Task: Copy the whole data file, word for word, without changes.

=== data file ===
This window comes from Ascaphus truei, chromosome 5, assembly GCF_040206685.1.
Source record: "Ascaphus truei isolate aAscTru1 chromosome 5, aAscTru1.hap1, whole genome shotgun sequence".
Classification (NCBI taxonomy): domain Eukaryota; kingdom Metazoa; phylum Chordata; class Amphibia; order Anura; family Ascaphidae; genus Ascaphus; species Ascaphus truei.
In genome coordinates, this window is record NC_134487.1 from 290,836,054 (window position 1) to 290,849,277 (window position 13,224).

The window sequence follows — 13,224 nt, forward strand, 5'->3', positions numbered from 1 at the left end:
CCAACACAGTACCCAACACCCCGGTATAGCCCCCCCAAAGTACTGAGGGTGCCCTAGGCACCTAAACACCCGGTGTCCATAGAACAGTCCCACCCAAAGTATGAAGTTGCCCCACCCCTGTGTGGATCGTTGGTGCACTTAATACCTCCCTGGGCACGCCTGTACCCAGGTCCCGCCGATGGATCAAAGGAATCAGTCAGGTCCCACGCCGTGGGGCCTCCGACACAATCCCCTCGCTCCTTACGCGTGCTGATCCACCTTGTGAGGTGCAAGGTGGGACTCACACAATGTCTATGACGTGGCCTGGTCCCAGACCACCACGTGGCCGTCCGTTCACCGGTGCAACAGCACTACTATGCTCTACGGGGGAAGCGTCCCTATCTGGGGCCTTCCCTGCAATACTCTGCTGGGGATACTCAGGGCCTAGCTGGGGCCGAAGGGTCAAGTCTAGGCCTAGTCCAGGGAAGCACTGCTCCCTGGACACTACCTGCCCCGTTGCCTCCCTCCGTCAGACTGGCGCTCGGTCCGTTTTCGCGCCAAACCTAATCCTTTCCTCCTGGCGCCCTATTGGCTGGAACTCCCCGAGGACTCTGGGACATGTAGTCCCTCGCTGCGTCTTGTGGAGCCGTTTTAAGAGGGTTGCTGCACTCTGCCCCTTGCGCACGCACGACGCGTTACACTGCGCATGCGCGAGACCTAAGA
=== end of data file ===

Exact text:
This window comes from Ascaphus truei, chromosome 5, assembly GCF_040206685.1.
Source record: "Ascaphus truei isolate aAscTru1 chromosome 5, aAscTru1.hap1, whole genome shotgun sequence".
Classification (NCBI taxonomy): domain Eukaryota; kingdom Metazoa; phylum Chordata; class Amphibia; order Anura; family Ascaphidae; genus Ascaphus; species Ascaphus truei.
In genome coordinates, this window is record NC_134487.1 from 290,836,054 (window position 1) to 290,849,277 (window position 13,224).

The window sequence follows — 13,224 nt, forward strand, 5'->3', positions numbered from 1 at the left end:
CCAACACAGTACCCAACACCCCGGTATAGCCCCCCCAAAGTACTGAGGGTGCCCTAGGCACCTAAACACCCGGTGTCCATAGAACAGTCCCACCCAAAGTATGAAGTTGCCCCACCCCTGTGTGGATCGTTGGTGCACTTAATACCTCCCTGGGCACGCCTGTACCCAGGTCCCGCCGATGGATCAAAGGAATCAGTCAGGTCCCACGCCGTGGGGCCTCCGACACAATCCCCTCGCTCCTTACGCGTGCTGATCCACCTTGTGAGGTGCAAGGTGGGACTCACACAATGTCTATGACGTGGCCTGGTCCCAGACCACCACGTGGCCGTCCGTTCACCGGTGCAACAGCACTACTATGCTCTACGGGGGAAGCGTCCCTATCTGGGGCCTTCCCTGCAATACTCTGCTGGGGATACTCAGGGCCTAGCTGGGGCCGAAGGGTCAAGTCTAGGCCTAGTCCAGGGAAGCACTGCTCCCTGGACACTACCTGCCCCGTTGCCTCCCTCCGTCAGACTGGCGCTCGGTCCGTTTTCGCGCCAAACCTAATCCTTTCCTCCTGGCGCCCTATTGGCTGGAACTCCCCGAGGACTCTGGGACATGTAGTCCCTCGCTGCGTCTTGTGGAGCCGTTTTAAGAGGGTTGCTGCACTCTGCCCCTTGCGCACGCACGACGCGTTACACTGCGCATGCGCGAGACCTAAGA